The best solution may rely on how many employees you have. If you have a handful of employees, a 5 or 10 Meg Internet circuit may be sufficient. If you have more than that, you may need more.
If your employees are merely accessing an intranet system with limited graphics and video, your need for high-speed Internet may be reduced. On the other hand, if your company requires that its employees download many documents or images and videos, Internet speed becomes more important.
Do you perform backups at your company? If, as recommended, you conduct remote backups from every single desk, you will need to support simultaneous connections out to the web. This will allow you to sync your backup data.
Are you using a service such as DropBox or Google drive to share files? When you save a file it is pushed to the cloud. Then it is synched to the computer or computers of someone else. Supporting file sharing, while supporting every other service, requires sufficient bandwidth.
You may consider high-speed company access to The net if you location warrants it. Gigabit Internet and Metro Ethernet may be viable options for you. “Lit buildings” that have already been wired by a carrier, are commonly the site for these. Adding this high-speed Internet to your office may be surprisingly affordable and easy.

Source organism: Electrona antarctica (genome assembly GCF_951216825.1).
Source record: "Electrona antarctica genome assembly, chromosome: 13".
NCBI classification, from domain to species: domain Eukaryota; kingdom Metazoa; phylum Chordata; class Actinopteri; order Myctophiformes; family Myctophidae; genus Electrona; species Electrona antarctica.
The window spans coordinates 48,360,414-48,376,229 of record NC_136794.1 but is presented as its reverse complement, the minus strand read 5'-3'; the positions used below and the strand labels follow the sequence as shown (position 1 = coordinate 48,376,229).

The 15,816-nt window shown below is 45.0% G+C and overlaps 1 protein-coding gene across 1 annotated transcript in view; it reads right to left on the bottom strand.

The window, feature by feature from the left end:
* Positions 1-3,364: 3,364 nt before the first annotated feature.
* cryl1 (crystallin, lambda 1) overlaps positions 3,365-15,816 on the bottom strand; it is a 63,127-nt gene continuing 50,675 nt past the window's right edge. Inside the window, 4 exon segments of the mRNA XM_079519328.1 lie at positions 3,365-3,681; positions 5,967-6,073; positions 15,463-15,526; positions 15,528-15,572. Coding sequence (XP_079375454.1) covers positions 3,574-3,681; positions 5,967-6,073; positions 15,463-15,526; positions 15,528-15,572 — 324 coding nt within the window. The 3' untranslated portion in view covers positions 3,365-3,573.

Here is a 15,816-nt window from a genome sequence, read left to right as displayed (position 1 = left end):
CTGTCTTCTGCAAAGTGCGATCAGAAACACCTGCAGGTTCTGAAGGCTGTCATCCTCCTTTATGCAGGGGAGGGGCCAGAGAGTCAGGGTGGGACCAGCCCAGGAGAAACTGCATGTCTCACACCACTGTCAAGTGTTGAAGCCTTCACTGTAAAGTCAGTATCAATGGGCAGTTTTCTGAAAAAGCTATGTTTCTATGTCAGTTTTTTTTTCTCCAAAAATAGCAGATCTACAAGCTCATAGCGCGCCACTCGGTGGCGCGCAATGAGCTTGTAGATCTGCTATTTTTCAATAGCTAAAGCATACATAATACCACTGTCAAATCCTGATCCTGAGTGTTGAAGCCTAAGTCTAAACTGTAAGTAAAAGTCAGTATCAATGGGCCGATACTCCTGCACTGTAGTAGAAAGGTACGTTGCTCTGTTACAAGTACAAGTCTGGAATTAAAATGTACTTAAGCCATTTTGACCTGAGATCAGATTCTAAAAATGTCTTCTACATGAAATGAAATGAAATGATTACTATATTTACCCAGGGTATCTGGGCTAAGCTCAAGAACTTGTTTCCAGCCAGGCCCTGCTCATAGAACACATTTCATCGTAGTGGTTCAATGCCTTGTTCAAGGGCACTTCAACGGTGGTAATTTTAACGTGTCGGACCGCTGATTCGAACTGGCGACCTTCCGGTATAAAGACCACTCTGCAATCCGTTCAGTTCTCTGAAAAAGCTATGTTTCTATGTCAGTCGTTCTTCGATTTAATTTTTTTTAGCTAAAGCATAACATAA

The introduction of Metro Ethernet into a new building can be quite costly. However, bringing that connection into office space within that building is usually less so. Also, securing high-speed Internet access using gigabit Internet or Metro Ethernet often takes less than 30 days, depending on its availability.
Ask yourself this: Does we host our own servers to run APIs, websites and data feeds to external offices or organization premises? Are your company headquarters with a hosted application accessed by 50 branch offices? Are you hosting the point of sale (POS) system for 15, 000 retail chain stores? Are you a law firm hosting data for multiple office sites?